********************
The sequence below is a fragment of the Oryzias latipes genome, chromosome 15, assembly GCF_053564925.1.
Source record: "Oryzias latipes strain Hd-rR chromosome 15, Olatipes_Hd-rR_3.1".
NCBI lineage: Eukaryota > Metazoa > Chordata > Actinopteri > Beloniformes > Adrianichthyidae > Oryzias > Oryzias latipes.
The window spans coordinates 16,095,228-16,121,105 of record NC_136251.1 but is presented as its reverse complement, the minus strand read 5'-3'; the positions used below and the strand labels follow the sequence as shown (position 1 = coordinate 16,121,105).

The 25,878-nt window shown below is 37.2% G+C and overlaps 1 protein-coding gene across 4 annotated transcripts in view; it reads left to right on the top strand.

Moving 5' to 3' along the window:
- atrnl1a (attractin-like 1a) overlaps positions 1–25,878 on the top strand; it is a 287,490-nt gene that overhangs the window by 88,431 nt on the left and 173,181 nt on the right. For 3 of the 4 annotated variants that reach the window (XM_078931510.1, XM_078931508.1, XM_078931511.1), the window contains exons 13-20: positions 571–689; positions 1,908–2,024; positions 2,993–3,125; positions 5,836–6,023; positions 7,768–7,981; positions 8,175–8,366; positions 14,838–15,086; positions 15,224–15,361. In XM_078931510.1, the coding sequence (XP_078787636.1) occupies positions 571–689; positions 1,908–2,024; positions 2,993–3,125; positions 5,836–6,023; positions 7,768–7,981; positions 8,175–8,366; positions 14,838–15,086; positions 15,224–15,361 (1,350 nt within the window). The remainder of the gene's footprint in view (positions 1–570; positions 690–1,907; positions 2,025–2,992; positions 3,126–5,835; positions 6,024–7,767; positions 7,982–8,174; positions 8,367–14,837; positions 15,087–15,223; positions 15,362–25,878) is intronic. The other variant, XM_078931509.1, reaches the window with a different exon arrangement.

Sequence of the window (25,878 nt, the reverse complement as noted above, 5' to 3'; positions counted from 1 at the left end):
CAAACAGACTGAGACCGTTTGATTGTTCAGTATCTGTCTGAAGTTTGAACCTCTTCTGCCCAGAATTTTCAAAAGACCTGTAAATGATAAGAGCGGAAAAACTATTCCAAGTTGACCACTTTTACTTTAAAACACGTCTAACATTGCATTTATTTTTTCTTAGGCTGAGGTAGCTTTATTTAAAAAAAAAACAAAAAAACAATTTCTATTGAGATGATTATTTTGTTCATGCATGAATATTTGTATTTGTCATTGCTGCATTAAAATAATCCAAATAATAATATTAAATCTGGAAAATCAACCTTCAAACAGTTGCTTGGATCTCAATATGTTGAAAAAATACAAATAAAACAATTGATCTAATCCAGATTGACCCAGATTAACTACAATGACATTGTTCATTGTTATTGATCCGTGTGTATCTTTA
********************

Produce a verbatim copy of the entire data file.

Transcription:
The sequence below is a fragment of the Oryzias latipes genome, chromosome 15, assembly GCF_053564925.1.
Source record: "Oryzias latipes strain Hd-rR chromosome 15, Olatipes_Hd-rR_3.1".
NCBI lineage: Eukaryota > Metazoa > Chordata > Actinopteri > Beloniformes > Adrianichthyidae > Oryzias > Oryzias latipes.
The window spans coordinates 16,095,228-16,121,105 of record NC_136251.1 but is presented as its reverse complement, the minus strand read 5'-3'; the positions used below and the strand labels follow the sequence as shown (position 1 = coordinate 16,121,105).

The 25,878-nt window shown below is 37.2% G+C and overlaps 1 protein-coding gene across 4 annotated transcripts in view; it reads left to right on the top strand.

Moving 5' to 3' along the window:
- atrnl1a (attractin-like 1a) overlaps positions 1–25,878 on the top strand; it is a 287,490-nt gene that overhangs the window by 88,431 nt on the left and 173,181 nt on the right. For 3 of the 4 annotated variants that reach the window (XM_078931510.1, XM_078931508.1, XM_078931511.1), the window contains exons 13-20: positions 571–689; positions 1,908–2,024; positions 2,993–3,125; positions 5,836–6,023; positions 7,768–7,981; positions 8,175–8,366; positions 14,838–15,086; positions 15,224–15,361. In XM_078931510.1, the coding sequence (XP_078787636.1) occupies positions 571–689; positions 1,908–2,024; positions 2,993–3,125; positions 5,836–6,023; positions 7,768–7,981; positions 8,175–8,366; positions 14,838–15,086; positions 15,224–15,361 (1,350 nt within the window). The remainder of the gene's footprint in view (positions 1–570; positions 690–1,907; positions 2,025–2,992; positions 3,126–5,835; positions 6,024–7,767; positions 7,982–8,174; positions 8,367–14,837; positions 15,087–15,223; positions 15,362–25,878) is intronic. The other variant, XM_078931509.1, reaches the window with a different exon arrangement.

Sequence of the window (25,878 nt, the reverse complement as noted above, 5' to 3'; positions counted from 1 at the left end):
CAAACAGACTGAGACCGTTTGATTGTTCAGTATCTGTCTGAAGTTTGAACCTCTTCTGCCCAGAATTTTCAAAAGACCTGTAAATGATAAGAGCGGAAAAACTATTCCAAGTTGACCACTTTTACTTTAAAACACGTCTAACATTGCATTTATTTTTTCTTAGGCTGAGGTAGCTTTATTTAAAAAAAAAACAAAAAAACAATTTCTATTGAGATGATTATTTTGTTCATGCATGAATATTTGTATTTGTCATTGCTGCATTAAAATAATCCAAATAATAATATTAAATCTGGAAAATCAACCTTCAAACAGTTGCTTGGATCTCAATATGTTGAAAAAATACAAATAAAACAATTGATCTAATCCAGATTGACCCAGATTAACTACAATGACATTGTTCATTGTTATTGATCCGTGTGTATCTTTA